Coronavirus: Pizza shop worker’s lie plunges 1.7 million people into strict lockdown

The Woodville Pizza Bar gave police the wrong information (Image: Getty Images)

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An entire state was plunged into lockdown because a pizza shop worker lied to officials.

South Australia was placed into its harshest coronavirus lockdown yet after contact tracers were wrongly led to believe a man was infected with a highly contagious virus with a much shorter incubation period.

In a shock announcement today, state Premier Steven Marshall said the six-day strict lockdown would be lifted earlier-than-expected, at midnight on Saturday, as the virus was not as contagious as initially thought.

Marshall reiterated it was still a "dangerous" cluster with 25 infections and about 4,500 close contacts in quarantine.

A security guard at a quarantine hotel, who also worked part-time at the Woodville Pizza Bar, in the state capital of Adelaide, was infected through a returned traveller from the UK.

The employee was infected through a returned traveller from the UK
(Image: Getty Images)

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A second worker, not identified by the authorities by name, at another quarantine hotel in the city also became infected.

Authorities said the man told contact tracers that he had only purchased a pizza from the same bar, when in fact they later discovered he worked several shifts there.

Authorities believed that he had contracted the virus from a very short exposure while buying pizza, leading them to assume that he must have been exposed to a highly contagious strain.

"Had this person been truthful to the contact tracing teams, we would not have gone into a six-day lockdown," Marshall told a news conference in Adelaide on Friday.

The pizza shop worker's words triggered a strict lockdown
(Image: Getty Images/iStockphoto)

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The contact tracers now need to find and isolate a whole new group of people who have had contact with the man.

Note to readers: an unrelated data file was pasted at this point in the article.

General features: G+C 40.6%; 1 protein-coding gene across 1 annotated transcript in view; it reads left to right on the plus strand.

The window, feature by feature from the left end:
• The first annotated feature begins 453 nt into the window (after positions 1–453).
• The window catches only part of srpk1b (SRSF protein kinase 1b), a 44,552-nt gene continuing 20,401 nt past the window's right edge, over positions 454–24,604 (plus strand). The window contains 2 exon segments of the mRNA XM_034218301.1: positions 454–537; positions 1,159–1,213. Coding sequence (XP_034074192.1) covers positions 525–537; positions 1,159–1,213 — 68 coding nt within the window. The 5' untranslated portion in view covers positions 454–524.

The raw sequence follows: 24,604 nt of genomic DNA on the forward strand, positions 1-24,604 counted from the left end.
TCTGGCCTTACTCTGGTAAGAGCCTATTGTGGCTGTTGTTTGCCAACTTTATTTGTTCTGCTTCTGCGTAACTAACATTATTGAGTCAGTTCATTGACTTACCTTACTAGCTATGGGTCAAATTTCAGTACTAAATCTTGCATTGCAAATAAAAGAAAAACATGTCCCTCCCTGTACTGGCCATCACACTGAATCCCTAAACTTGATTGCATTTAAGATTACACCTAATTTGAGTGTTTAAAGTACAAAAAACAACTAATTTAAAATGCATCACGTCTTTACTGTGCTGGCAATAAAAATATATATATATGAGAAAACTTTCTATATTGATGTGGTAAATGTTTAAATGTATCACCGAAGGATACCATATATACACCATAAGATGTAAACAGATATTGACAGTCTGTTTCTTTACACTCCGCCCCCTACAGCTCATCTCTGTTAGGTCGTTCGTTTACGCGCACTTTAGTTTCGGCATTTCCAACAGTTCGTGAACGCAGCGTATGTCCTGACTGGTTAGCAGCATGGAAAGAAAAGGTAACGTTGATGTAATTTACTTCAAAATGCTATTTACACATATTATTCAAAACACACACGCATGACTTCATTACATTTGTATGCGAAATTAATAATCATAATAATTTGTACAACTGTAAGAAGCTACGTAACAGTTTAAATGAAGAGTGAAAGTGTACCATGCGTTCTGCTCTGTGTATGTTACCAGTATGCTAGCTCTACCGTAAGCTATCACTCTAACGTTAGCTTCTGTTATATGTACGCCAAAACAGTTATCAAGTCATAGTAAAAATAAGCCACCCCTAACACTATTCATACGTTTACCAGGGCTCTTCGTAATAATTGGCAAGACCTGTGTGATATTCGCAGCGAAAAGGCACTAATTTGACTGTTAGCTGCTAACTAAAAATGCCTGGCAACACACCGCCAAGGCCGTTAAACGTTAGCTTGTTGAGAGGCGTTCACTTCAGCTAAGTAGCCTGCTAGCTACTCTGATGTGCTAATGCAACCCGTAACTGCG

"There is an absolute need for us to move quickly over the next 24-36 hours to identify and locate these people so we know we have eliminated the risk of this particular strain spreading further into the community," Marshall added.

The contact tracing team sat down and interviewed the worker.

Another team reviewed the information obtained in the interview, but wasn't satisfied with "the feeling they got from this", South Australia Police Commissioner Grant Stevens said, speaking at the conference.

Grant Stevens said officers became suspicious of the pizza shop worker's answers
(Image: Getty Images)

The review team went back to re-interview the man, who finally disclosed he worked several shifts at the pizza bar.

Premier Marshall said it was not yet clear what the man's motivation was.

"There is simply no mechanism for us to actually take any further action," Marshall said.

Authorities are still trying to locate thousands of people who may have had "dangerous contact" at the Woodville Pizza Bar.

The state's chief public health officer, Nicola Spurrier, also warned that the number of cases in South Australia would rise over the next couple of days, though those individuals are already in isolation and are not a threat to the wider community.